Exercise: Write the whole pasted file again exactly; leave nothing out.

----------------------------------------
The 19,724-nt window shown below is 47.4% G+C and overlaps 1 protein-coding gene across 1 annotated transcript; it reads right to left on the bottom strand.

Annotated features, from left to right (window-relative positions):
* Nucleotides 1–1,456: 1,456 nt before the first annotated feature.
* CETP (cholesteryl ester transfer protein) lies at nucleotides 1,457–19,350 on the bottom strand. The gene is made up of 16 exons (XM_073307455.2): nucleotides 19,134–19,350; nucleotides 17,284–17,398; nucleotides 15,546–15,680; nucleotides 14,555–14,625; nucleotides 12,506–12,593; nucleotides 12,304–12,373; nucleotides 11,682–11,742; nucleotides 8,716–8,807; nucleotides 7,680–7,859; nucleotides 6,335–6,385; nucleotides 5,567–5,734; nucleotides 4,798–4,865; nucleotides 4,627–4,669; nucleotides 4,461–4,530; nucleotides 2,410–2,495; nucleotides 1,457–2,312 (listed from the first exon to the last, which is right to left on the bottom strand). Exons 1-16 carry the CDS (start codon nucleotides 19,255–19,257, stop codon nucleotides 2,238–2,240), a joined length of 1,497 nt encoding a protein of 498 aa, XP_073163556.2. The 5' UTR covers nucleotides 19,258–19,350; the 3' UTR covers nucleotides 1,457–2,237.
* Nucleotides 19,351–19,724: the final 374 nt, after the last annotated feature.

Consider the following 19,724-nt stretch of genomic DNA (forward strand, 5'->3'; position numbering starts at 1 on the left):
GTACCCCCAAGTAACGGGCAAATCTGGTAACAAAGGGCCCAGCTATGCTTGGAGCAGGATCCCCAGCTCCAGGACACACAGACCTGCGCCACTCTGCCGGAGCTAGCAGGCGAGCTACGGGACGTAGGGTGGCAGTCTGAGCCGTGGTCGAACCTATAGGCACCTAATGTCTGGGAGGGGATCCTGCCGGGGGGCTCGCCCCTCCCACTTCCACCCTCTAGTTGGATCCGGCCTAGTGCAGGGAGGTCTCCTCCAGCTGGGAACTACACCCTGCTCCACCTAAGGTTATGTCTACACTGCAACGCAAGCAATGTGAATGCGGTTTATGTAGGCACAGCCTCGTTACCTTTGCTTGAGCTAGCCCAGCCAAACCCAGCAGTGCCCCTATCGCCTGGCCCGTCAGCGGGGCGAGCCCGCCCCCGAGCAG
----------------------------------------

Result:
The 19,724-nt window shown below is 47.4% G+C and overlaps 1 protein-coding gene across 1 annotated transcript; it reads right to left on the bottom strand.

Annotated features, from left to right (window-relative positions):
* Nucleotides 1–1,456: 1,456 nt before the first annotated feature.
* CETP (cholesteryl ester transfer protein) lies at nucleotides 1,457–19,350 on the bottom strand. The gene is made up of 16 exons (XM_073307455.2): nucleotides 19,134–19,350; nucleotides 17,284–17,398; nucleotides 15,546–15,680; nucleotides 14,555–14,625; nucleotides 12,506–12,593; nucleotides 12,304–12,373; nucleotides 11,682–11,742; nucleotides 8,716–8,807; nucleotides 7,680–7,859; nucleotides 6,335–6,385; nucleotides 5,567–5,734; nucleotides 4,798–4,865; nucleotides 4,627–4,669; nucleotides 4,461–4,530; nucleotides 2,410–2,495; nucleotides 1,457–2,312 (listed from the first exon to the last, which is right to left on the bottom strand). Exons 1-16 carry the CDS (start codon nucleotides 19,255–19,257, stop codon nucleotides 2,238–2,240), a joined length of 1,497 nt encoding a protein of 498 aa, XP_073163556.2. The 5' UTR covers nucleotides 19,258–19,350; the 3' UTR covers nucleotides 1,457–2,237.
* Nucleotides 19,351–19,724: the final 374 nt, after the last annotated feature.

Consider the following 19,724-nt stretch of genomic DNA (forward strand, 5'->3'; position numbering starts at 1 on the left):
GTACCCCCAAGTAACGGGCAAATCTGGTAACAAAGGGCCCAGCTATGCTTGGAGCAGGATCCCCAGCTCCAGGACACACAGACCTGCGCCACTCTGCCGGAGCTAGCAGGCGAGCTACGGGACGTAGGGTGGCAGTCTGAGCCGTGGTCGAACCTATAGGCACCTAATGTCTGGGAGGGGATCCTGCCGGGGGGCTCGCCCCTCCCACTTCCACCCTCTAGTTGGATCCGGCCTAGTGCAGGGAGGTCTCCTCCAGCTGGGAACTACACCCTGCTCCACCTAAGGTTATGTCTACACTGCAACGCAAGCAATGTGAATGCGGTTTATGTAGGCACAGCCTCGTTACCTTTGCTTGAGCTAGCCCAGCCAAACCCAGCAGTGCCCCTATCGCCTGGCCCGTCAGCGGGGCGAGCCCGCCCCCGAGCAG